The sharp edges 43 extend between the two facing, flat surfaces of the glass slide 15 and the cover 17, and they are aligned essentially perpendicular thereto. Pocket regions 45 are located between the bubble-fracturing elements 41, and they accommodate and promote the formation of the microbubbles. Depending upon how the filled devices are to be rotated, it may be desirable to construct or aim the bubble-fracturing elements 41 so that they point toward the general direction from which the bubbles will be rising in the chamber as they approach the shorter wall 33. If the manipulation would be such that the bubbles would be approaching the walls 33 in a direction essentially perpendicular thereto, the bubble-fracturing elements 41 might be pointed directly outward from the interior wall surface. In the illustrated arrangement, they are oriented or aligned at an angle of about 45° from the adjacent wall surface, pointing toward the lower interior wall surface of the longer wall 31 against which the bubbles may rise when rotating the device in the plane of the glass slide itself, which arrangement may be preferred. With such an orientation wherein the bubble-fracturing elements 41 are pointed toward the rising streams of bubbles, there is a greater propensity for the bubbles to split upon their engagement with the sharp edges 43.

Illustrated in FIG. 4 is an example of one type of apparatus that might be used to continuously rotate or manipulate the target solution-filled devices during incubation, which may extend for a period of, for example, 6-18 hours. Depicted is a support wheel 51 supported on a generally horizontal axle 53 and driven from a support base 55 that contains an electric motor that causes the rotation of the axle and the wheel at a desired speed, preferably between about 2-20 rpms, e.g. about 8 rpms. One or both surfaces of the wheel contain a plurality of supports 57 that are designed to accept a cartridge 59 containing a plurality of the target solution-filled hybridization devices 11, thus facilitating the incubation of multiple test samples at one time. Of course, other supports on the same wheel, if desired, could be configured to accept individual devices not supported in a cartridge 59. The arrangement is preferably such that the devices 11 are slowly rotated in the plane thereof so the bubbles tend to generally rise along the one long wall 31 on the high side of the chamber.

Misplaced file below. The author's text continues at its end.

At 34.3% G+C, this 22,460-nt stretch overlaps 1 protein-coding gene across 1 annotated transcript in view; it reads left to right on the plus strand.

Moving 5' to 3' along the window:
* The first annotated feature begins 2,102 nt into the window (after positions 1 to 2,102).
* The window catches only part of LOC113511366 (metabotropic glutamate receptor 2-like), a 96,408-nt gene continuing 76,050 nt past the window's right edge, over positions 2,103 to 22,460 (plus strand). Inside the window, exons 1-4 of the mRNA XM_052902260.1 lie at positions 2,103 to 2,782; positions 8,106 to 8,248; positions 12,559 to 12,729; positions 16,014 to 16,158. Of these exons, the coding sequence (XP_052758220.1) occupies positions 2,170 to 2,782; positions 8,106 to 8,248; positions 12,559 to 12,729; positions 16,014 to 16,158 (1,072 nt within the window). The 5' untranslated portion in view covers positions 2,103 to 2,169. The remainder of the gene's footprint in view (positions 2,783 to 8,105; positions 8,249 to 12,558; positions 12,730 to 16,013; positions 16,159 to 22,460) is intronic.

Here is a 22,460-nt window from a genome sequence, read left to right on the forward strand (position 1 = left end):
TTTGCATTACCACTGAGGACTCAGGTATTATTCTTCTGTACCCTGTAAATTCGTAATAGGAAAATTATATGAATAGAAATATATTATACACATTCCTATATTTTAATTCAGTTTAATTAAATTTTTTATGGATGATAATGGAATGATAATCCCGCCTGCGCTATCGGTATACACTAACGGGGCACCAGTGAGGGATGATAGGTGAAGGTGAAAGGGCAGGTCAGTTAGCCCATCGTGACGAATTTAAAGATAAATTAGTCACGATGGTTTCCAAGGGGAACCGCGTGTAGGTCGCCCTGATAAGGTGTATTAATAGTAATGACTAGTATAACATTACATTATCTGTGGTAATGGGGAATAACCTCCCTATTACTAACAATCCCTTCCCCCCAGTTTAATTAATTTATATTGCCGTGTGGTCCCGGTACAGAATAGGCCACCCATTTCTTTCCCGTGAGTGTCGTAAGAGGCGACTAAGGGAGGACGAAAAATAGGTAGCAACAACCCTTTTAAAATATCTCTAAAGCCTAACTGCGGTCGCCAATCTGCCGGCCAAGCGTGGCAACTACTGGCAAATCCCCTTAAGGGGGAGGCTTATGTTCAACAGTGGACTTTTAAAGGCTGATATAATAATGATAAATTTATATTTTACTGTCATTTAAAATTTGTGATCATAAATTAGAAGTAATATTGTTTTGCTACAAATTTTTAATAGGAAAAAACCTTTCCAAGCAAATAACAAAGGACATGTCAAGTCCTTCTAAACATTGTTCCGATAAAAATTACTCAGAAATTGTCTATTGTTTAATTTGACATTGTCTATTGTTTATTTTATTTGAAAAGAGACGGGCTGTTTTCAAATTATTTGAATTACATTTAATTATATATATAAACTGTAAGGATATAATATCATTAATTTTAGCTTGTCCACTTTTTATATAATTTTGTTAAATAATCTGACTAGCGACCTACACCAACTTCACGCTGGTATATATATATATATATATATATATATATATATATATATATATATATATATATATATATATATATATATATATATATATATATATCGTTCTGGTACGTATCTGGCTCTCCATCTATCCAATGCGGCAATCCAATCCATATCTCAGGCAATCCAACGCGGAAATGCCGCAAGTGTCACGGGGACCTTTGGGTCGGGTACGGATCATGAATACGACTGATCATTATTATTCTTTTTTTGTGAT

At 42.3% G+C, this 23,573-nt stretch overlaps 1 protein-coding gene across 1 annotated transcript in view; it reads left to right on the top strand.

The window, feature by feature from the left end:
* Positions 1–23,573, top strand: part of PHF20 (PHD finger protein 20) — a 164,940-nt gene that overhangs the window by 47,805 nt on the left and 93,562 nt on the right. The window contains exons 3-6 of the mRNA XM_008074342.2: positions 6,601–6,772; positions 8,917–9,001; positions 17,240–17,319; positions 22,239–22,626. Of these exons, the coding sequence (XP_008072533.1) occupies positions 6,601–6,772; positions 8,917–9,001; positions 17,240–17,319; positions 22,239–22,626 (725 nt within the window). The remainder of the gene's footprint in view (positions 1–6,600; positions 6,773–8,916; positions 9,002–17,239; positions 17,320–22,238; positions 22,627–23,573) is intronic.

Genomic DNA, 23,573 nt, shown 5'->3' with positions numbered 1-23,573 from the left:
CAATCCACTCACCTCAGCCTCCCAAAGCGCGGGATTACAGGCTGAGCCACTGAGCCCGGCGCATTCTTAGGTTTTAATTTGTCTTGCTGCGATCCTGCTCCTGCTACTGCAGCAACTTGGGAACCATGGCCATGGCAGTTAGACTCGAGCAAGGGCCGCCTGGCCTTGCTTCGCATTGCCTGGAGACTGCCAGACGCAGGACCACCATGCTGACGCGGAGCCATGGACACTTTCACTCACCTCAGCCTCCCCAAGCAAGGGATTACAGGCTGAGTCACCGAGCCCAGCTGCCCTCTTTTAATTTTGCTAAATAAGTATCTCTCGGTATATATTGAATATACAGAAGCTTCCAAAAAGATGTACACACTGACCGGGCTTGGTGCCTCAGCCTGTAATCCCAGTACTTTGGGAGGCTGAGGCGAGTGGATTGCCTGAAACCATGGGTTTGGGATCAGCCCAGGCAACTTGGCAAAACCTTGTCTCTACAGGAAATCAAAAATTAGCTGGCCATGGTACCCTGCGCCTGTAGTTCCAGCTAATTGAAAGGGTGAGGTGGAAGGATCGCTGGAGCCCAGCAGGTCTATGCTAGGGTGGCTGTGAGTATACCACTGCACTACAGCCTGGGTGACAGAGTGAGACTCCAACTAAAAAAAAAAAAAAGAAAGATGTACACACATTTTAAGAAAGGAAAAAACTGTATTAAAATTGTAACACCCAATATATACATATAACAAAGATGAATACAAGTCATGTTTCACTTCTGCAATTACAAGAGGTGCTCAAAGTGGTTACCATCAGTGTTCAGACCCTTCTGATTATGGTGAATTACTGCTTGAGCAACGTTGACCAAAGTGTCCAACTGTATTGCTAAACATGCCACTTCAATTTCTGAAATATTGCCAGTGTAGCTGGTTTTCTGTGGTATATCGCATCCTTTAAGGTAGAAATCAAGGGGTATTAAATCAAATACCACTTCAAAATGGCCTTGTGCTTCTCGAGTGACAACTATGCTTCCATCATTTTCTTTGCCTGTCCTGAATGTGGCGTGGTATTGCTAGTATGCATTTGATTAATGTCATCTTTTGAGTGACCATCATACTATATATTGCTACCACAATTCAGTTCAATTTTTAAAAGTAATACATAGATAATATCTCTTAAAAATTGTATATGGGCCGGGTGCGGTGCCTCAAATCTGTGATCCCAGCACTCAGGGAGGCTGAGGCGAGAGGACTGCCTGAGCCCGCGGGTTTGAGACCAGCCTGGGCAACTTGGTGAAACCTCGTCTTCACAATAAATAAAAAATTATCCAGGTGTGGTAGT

Although the invention has been described with regard to certain preferred embodiments which constitutes the best mode presently known for carrying out the invention, it should be understood that various modifications and changes as would be obvious to one having the ordinary skill in this art may be made without departing from the scope of the invention that is defined in the claims appended hereto. The disclosures of all U.S. patents mentioned herein are expressly incorporated herein by reference.

Particular features of the invention are emphasized in the claims that follow.

Claims (22)

1. A microarray hybridization device which comprises:
a flat substrate having a surface to which a microarray of reactive moieties can be attached,
liquid barrier means juxtaposed with said surface to create a chamber having an interior wall surface in which chamber said microarray is located, and
a cover closing said chamber so said device may be manipulated without loss of liquid target solution that fills said chamber except for a gaseous bubble included therein,
said barrier means having inwardly facing surfaces which border said chamber and which are generally perpendicular thereto, which surfaces are formed with a plurality of bubble-fracturing elements that lie in a planar region extending parallel to said flat substrate and extend laterally into said chamber so that, when said device is moved so that a liquid target solution in said chamber moves along said flat substrate surface from one boundary of said chamber to another boundary, a bubble initially in said chamber is ruptured into a plurality of microbubbles that then assure very effective distribution of the liquid target solution in said chamber across the entire microarray, driven by movement of said microbubbles.